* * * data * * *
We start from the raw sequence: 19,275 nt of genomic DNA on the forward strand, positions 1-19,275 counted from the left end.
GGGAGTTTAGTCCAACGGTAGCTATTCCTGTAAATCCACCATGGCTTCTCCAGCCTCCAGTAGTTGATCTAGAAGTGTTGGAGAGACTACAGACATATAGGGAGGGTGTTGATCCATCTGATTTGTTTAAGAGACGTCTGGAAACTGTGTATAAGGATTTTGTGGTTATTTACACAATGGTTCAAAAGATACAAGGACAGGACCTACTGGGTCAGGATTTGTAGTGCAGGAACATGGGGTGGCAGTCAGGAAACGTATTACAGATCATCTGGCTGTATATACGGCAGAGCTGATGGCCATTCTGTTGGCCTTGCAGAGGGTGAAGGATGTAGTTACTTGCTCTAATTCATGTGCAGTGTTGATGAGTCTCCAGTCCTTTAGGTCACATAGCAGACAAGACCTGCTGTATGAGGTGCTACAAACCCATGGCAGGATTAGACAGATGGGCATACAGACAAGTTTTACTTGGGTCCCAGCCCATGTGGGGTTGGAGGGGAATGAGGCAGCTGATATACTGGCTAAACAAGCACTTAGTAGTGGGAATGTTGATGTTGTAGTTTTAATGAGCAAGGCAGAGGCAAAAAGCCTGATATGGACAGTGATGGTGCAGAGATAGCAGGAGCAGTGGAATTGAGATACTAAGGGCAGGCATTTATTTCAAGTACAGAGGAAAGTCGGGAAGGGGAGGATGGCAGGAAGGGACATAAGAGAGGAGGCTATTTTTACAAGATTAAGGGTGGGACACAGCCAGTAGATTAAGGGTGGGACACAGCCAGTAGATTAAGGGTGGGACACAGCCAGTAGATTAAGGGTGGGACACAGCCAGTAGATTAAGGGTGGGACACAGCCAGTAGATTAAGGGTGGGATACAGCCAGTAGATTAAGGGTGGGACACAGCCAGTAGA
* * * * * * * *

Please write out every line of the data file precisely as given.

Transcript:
We start from the raw sequence: 19,275 nt of genomic DNA on the forward strand, positions 1-19,275 counted from the left end.
GGGAGTTTAGTCCAACGGTAGCTATTCCTGTAAATCCACCATGGCTTCTCCAGCCTCCAGTAGTTGATCTAGAAGTGTTGGAGAGACTACAGACATATAGGGAGGGTGTTGATCCATCTGATTTGTTTAAGAGACGTCTGGAAACTGTGTATAAGGATTTTGTGGTTATTTACACAATGGTTCAAAAGATACAAGGACAGGACCTACTGGGTCAGGATTTGTAGTGCAGGAACATGGGGTGGCAGTCAGGAAACGTATTACAGATCATCTGGCTGTATATACGGCAGAGCTGATGGCCATTCTGTTGGCCTTGCAGAGGGTGAAGGATGTAGTTACTTGCTCTAATTCATGTGCAGTGTTGATGAGTCTCCAGTCCTTTAGGTCACATAGCAGACAAGACCTGCTGTATGAGGTGCTACAAACCCATGGCAGGATTAGACAGATGGGCATACAGACAAGTTTTACTTGGGTCCCAGCCCATGTGGGGTTGGAGGGGAATGAGGCAGCTGATATACTGGCTAAACAAGCACTTAGTAGTGGGAATGTTGATGTTGTAGTTTTAATGAGCAAGGCAGAGGCAAAAAGCCTGATATGGACAGTGATGGTGCAGAGATAGCAGGAGCAGTGGAATTGAGATACTAAGGGCAGGCATTTATTTCAAGTACAGAGGAAAGTCGGGAAGGGGAGGATGGCAGGAAGGGACATAAGAGAGGAGGCTATTTTTACAAGATTAAGGGTGGGACACAGCCAGTAGATTAAGGGTGGGACACAGCCAGTAGATTAAGGGTGGGACACAGCCAGTAGATTAAGGGTGGGACACAGCCAGTAGATTAAGGGTGGGACACAGCCAGTAGATTAAGGGTGGGATACAGCCAGTAGATTAAGGGTGGGACACAGCCAGTAGA